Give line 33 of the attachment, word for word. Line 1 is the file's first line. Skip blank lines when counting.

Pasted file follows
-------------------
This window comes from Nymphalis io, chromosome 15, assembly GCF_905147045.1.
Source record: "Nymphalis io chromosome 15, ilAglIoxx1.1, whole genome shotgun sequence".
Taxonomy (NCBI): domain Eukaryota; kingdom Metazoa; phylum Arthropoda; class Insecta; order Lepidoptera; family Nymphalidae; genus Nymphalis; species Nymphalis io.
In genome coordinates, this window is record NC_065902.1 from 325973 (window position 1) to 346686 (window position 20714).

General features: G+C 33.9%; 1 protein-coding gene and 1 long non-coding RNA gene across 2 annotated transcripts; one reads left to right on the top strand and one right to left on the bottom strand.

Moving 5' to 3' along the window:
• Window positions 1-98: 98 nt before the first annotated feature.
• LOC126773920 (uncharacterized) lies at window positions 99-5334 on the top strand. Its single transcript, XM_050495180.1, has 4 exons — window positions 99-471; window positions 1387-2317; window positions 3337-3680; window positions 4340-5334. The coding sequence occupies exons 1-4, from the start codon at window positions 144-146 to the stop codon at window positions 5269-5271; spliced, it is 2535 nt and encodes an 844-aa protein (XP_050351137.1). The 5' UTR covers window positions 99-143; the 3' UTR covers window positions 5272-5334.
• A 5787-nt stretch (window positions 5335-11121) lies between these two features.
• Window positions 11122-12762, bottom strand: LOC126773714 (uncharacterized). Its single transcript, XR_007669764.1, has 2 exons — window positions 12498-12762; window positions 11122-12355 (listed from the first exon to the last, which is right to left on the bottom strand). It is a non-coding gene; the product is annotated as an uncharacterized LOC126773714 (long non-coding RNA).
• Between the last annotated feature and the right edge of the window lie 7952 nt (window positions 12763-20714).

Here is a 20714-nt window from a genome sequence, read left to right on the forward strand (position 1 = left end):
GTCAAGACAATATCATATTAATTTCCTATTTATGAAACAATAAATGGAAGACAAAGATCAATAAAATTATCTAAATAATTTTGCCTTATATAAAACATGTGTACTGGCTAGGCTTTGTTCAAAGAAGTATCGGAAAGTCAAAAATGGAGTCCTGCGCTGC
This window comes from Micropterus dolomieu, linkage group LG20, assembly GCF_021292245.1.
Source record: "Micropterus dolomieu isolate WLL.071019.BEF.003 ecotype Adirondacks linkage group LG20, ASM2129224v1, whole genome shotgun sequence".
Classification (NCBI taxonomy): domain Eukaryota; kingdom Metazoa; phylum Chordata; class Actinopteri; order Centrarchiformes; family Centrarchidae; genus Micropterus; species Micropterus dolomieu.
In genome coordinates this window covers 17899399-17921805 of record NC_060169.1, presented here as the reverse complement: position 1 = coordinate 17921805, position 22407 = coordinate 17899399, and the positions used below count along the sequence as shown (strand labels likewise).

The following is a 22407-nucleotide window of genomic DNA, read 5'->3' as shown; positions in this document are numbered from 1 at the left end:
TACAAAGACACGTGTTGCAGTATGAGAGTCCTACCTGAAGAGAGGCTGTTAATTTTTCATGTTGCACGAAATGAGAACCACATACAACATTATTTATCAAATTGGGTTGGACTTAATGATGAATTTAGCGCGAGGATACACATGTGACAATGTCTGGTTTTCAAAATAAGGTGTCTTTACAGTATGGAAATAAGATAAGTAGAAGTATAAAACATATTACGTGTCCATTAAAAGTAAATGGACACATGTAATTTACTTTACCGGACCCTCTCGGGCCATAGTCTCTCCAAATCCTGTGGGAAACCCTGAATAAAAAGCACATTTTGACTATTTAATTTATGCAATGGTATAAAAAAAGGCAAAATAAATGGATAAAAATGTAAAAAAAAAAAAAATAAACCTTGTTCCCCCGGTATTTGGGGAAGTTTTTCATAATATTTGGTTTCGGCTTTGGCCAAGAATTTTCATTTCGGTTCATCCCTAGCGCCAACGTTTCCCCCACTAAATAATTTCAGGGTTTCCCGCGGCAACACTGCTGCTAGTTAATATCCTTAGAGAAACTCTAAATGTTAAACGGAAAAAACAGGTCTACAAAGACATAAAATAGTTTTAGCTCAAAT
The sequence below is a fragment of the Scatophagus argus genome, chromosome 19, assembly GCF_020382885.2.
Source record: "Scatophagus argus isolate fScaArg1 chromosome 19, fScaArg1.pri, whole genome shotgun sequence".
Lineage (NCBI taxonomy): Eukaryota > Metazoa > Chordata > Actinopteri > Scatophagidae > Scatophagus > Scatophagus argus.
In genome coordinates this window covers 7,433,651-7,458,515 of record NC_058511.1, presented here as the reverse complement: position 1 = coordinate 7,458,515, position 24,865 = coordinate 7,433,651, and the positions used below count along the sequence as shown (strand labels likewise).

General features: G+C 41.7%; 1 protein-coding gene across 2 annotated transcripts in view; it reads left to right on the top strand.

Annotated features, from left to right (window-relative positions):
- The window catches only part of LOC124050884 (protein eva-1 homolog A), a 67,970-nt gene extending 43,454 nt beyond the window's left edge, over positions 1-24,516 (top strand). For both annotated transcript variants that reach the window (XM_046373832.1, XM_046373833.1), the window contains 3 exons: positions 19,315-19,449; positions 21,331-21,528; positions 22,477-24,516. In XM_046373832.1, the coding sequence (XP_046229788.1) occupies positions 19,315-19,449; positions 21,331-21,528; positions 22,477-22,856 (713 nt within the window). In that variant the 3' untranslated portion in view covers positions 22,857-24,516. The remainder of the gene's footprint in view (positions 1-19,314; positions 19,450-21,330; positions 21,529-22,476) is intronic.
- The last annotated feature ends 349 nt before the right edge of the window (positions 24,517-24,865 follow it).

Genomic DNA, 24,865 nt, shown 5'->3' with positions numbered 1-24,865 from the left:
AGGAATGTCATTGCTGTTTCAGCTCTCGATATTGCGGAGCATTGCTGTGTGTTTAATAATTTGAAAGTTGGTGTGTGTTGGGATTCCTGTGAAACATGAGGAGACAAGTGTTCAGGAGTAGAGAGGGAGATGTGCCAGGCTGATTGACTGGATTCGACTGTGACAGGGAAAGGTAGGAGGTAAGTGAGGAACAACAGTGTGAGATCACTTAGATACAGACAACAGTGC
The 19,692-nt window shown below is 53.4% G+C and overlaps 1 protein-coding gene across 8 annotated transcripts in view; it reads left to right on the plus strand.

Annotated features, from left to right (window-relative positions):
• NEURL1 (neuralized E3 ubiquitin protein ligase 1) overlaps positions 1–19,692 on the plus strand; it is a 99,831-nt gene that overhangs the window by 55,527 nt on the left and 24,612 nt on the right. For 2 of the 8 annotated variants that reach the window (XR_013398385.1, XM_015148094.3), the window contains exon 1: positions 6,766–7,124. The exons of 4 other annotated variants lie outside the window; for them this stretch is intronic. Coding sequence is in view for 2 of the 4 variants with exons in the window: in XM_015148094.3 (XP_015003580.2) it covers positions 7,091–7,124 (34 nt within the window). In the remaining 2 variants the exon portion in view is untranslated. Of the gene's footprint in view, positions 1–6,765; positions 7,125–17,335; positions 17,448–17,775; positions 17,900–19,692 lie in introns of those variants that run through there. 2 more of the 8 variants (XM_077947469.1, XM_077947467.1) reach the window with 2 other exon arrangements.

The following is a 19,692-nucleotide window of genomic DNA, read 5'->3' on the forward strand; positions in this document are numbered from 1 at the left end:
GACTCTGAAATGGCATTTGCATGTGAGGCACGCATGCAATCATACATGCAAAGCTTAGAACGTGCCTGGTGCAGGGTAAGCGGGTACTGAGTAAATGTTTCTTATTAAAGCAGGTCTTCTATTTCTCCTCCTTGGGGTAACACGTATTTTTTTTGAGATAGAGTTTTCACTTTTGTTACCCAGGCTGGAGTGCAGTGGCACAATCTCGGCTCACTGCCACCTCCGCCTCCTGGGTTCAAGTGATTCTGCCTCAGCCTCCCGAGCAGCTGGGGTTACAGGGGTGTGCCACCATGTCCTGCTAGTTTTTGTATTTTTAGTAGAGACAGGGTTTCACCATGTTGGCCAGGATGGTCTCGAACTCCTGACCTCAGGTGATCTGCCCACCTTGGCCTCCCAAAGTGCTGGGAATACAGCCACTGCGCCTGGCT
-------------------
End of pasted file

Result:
The following is a 19,692-nucleotide window of genomic DNA, read 5'->3' on the forward strand; positions in this document are numbered from 1 at the left end: